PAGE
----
In this lab, you will complete the mitosis and meiosis simulations. Both of these processes are part of the stage of cell division called karyokinesis. Karyokinesis is just one phase of cell division and is defined as the division (or reproduction) of the genetic material, or we could say the division (reproduction) of the nucleus. The second phase of cell division is called cytokinesis and involves the division of the cytoplasm.
In most multicellular organisms, mitosis dominates as the most abundant nuclear division process. It is essentially part of a copying process whereby tissue cells are replaced or regenerated, for instance, in the replacement or growth of cardiac muscle, neurons in the brain, or skin cells.
Meiosis is the nuclear division (reproduction) process only found in gametes or the sex cells, which are the egg and sperm cells of sexually reproducing organisms. It is also a reducing process at thesame time that it is a reproduction process. What does this mean? Its a reducing process since egg and sperm cells are created with half the number of chromosomes. Why does this occur? This reduction occurs so that when the egg and sperm fuse to make the new individual, the original number of chromosomes is restored.
Also during meiosis, two processes which lead to genetic variability occur: crossing over of chromosomes (which we explored briefly in Chromosome Lab Activity 1) and separation of homologous pairs of chromosomes. The overall process of meiosis begins with a single diploid pre-gamete cell, which in humans contains 46 chromosomes, and the end result is four haploid gamete cells, each containing 23 chromosomes.
To simulate meiosis in our lab,you will use 2chromosomes (1yellow and 1red) to represent the diploid conditionand 1chromosome to represent the haploid condition. At the end of meiosis, the result will be4haploid cells containing only 1chromosome. To help you visualize this, look at thesketch below (also view Figure 3.3 in the Lewis text). You will see a single diploid cell with 2chromosomes. Crossing over will occur before the first division (meiosis I), and then there is a second cell division (meiosis II) resulting in 4haploid cells. In the third activity, you will be looking at chromosome misregulation or nondisjunction. This occurs when chromosomes fail to separate from one another. It will be helpful to look at Figure 13.12 in the Lewis text.
In this lab, you will be constructing chromosomes from a kit from Carolina Biologicals. Follow the instructions as stated for construction of the chromosomes, then answer a series of short answer questions and write a short essay (see assessment below).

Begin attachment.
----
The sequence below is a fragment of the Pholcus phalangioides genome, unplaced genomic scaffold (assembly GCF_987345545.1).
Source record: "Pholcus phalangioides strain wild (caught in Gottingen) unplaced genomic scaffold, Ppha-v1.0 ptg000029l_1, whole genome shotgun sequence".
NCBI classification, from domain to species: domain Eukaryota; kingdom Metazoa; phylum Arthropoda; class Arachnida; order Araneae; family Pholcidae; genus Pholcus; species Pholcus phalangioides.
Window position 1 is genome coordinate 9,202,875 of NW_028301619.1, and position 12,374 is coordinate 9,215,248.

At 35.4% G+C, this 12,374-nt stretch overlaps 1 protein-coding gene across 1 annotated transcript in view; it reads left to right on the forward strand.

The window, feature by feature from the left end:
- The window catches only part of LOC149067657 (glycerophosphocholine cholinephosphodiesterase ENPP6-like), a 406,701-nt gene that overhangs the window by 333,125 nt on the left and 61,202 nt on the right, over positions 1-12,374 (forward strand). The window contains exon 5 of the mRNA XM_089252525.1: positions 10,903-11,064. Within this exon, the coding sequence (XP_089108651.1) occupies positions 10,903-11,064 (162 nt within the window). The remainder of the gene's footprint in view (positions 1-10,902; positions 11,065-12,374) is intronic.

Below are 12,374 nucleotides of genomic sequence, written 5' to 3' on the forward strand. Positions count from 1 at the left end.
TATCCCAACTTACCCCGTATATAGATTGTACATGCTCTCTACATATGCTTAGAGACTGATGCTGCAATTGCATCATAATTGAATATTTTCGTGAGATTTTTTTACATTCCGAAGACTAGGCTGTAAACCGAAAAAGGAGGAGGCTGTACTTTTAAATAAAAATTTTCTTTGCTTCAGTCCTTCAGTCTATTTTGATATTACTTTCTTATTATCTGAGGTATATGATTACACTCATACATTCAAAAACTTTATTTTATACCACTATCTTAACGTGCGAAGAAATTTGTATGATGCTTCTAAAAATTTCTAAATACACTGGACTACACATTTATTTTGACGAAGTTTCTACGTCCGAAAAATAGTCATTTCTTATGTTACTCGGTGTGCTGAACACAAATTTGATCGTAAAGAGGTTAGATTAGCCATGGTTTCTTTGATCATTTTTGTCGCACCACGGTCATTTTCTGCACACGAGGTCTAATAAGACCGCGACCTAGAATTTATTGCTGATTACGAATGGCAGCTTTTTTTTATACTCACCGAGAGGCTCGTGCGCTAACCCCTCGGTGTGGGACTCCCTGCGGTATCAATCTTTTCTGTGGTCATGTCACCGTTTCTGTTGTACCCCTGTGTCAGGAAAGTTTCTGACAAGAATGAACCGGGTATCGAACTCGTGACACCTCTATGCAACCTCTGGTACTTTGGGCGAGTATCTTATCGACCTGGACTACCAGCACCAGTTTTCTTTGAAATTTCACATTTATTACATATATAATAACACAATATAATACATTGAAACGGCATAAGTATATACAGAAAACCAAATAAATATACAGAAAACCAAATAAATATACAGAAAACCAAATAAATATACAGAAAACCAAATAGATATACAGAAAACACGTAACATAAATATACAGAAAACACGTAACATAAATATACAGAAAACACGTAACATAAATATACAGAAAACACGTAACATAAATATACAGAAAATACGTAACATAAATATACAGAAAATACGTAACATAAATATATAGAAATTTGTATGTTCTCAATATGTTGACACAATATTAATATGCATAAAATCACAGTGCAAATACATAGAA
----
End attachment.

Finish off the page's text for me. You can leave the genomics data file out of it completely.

Meiosis and Mitosis Chromosome Simulation Kit, Carolina Biological Supply
String, short rope, or masking tape to make outline of nucleus
Phone/tablet/computer camera, or digital camera
Lewis text:chs. 23 (Sections 2.1, 2.3, 3.3 [especially Figure 3.3]), and ch. 13, pp. 245246 (especially Figure 13.12)
Carolina Distance Learning Investigation Manual: Mitosis and Meiosis: Chromosome Simulation, pp. 1124
2. Meiosis 1.
4. Eukaryotic cells.
5. Homologous pairs.
6. Haploid cells.
9. Cross over.
Down syndrome (trisomy 21) is a genetic disorder brought about by abnormal or extra chromosomes altering the manner in which the body and brain develop. It is the primary genetic chromosomal disorder of learning disabilities among children. Often, it creates other medical abnormalities among them gastrointestinal and heart disorders. Chances of getting the disorder are; if a mother is older when getting pregnant and having a sister or brother with Down syndrome. Symptoms of Down syndrome include; short arms, neck, and legs, below average intelligence, distinctive facial features like small ears, small mouth, a flat face, and slanting eyes. Most kids with the disorder are as well born with heart, breathing, intestine, or ear problems. Diagnosis of Down syndrome is usually made during pregnancy through screening and diagnostic tests (Dierssen & Torre, 2012). Children living with Downs syndrome can be assisted in different ways to lead fulfilling and healthy lives as noted in Luke 18:16 Let the children come unto me, for to such belongs the kingdom of God. Through good care, individuals living with Down syndrome are in a position to leave their homes, work, and lead independent lives.
Dierssen, M., & Torre, R. (2012). Down syndrome: From understanding the neurobiology to therapy. Amsterdam: Elsevier.
Yong, A. (2007). Theology and Down syndrome: Reimagining disability in late modernity. Waco, Tex: Baylor University Press.
diploid condition = two chromosomes
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